Chekhov tells us about eternal life and higher objectives of leaned man

Anton Chekhov The Black MonkOnce again Chekhov opens the door into his vast knowledge of human psychology, intellectual and emotional life.  What is the purposes of life? How can we live a life that leaves a meaningful mark and helps us achieve the highest possible objectives?  Chekhov answer some of these questions through lives of his remarkable characters in this story.  And, as always, with such complex subjects other questions arise.

The Black Monk by Anton Chekhov, ISBN: 9781787244719

‘Doctors and kind relations will succeed in stupefying mankind, in making mediocrity pass for genius and in bringing civilisation to ruin.’ Kovrin is a gifted man, well educated. Following advice of his doctor he decides to leave his busy city lifestyle and travels to recover his health in a beautiful family country estate. There he meets this mystical and prophetic Black Monk, a character from an ancient legend, which he thought was nothing more than a hallucination. The Black Monk ignites intellectual stimulation, greatly improves Kovrin’s mental faculties for a while, and engages him in discussions about eternal life, truth, philosophy, and even fame. What the Monk says to him flatters, not his vanity, but his whole soul, his whole being. Kovrin begins to experience moments of greatness with each Black Monk encounter. Then his doctors and kind relations succeed in curing his illness and a terrible accident happens. Read in English, unabridged.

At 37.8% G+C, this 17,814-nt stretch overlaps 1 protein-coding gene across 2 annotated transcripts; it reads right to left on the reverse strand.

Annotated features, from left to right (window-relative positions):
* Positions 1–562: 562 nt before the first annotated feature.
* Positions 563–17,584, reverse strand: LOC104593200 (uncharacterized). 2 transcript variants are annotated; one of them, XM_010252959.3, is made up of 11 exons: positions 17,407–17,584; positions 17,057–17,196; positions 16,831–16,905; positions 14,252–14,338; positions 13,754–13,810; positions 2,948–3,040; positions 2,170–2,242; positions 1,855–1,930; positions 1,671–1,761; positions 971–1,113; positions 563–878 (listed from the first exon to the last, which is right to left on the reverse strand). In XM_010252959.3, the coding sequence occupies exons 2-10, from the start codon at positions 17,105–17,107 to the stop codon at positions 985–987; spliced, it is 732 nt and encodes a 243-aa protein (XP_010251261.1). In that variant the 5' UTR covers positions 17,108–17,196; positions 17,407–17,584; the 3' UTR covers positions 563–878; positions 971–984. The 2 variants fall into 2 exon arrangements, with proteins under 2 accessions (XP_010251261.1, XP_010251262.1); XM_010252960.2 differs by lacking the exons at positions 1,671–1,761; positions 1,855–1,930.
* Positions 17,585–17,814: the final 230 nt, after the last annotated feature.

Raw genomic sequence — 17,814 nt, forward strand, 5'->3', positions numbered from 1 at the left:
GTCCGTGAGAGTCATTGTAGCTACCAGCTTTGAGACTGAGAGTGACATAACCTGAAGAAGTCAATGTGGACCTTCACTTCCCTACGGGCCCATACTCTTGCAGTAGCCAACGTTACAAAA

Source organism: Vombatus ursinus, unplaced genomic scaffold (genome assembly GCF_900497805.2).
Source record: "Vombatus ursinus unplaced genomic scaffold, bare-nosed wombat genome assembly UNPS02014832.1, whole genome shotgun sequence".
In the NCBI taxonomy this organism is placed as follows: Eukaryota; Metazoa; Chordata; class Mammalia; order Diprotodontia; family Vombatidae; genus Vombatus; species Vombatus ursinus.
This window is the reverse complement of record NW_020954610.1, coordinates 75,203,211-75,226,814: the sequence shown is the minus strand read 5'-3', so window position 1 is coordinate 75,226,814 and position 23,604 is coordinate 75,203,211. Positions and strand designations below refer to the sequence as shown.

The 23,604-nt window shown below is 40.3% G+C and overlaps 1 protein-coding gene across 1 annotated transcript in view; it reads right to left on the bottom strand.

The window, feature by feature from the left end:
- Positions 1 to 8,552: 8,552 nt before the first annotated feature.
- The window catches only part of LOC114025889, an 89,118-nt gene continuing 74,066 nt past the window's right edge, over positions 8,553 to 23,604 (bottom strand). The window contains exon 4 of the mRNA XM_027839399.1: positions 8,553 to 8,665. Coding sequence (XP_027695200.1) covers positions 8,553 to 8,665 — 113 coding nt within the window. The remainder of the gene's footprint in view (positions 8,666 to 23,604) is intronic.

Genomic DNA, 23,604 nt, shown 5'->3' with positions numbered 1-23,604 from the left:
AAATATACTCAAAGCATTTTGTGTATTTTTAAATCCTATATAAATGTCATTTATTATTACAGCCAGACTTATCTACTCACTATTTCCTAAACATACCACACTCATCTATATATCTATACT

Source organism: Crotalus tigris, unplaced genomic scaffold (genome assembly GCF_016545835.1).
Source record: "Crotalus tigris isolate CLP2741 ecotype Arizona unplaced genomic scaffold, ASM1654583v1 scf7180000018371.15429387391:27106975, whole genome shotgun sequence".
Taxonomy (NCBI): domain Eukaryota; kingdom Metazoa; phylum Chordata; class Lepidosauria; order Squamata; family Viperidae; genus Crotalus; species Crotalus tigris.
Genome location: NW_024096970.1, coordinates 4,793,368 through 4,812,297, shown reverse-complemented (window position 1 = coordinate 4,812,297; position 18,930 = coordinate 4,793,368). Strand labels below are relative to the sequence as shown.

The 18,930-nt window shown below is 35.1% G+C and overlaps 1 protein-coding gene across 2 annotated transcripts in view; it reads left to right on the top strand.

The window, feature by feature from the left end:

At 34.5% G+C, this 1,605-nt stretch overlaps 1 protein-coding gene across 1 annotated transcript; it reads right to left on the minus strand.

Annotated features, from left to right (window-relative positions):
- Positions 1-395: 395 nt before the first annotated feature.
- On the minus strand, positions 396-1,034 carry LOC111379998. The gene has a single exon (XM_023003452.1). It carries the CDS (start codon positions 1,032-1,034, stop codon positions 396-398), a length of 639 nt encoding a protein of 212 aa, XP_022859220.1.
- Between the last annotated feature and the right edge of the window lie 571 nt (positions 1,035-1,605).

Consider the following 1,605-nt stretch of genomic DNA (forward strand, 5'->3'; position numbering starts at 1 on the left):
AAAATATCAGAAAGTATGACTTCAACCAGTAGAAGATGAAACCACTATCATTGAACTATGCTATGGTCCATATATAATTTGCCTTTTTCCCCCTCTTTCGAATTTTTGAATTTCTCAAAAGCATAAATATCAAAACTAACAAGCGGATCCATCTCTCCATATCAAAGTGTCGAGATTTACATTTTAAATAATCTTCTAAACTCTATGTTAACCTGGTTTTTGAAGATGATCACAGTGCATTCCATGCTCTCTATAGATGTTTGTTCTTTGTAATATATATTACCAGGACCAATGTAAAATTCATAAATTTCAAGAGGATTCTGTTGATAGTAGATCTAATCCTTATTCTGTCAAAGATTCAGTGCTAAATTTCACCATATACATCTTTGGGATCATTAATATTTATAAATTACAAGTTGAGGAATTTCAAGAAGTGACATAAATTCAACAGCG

Download Audio Book: AUDIBLE

Anton Chekhov, a Russian writer, playwright and physician, considered to be one of the greatest short story writers in the history of world literature. His career as a dramatist produced all-time classics The Seagull, Uncle Vanya, Three Sisters and Cherry Orchard. His short stories are held in high esteem by writers, critics and audiences of all generations. Chekhov practised as a doctor throughout most of his literary career.’Medicine is my lawful wife, and literature is my mistress’, he once said.

Visit Anton Chekhov home page for more information.



Comments are closed.

%d bloggers like this: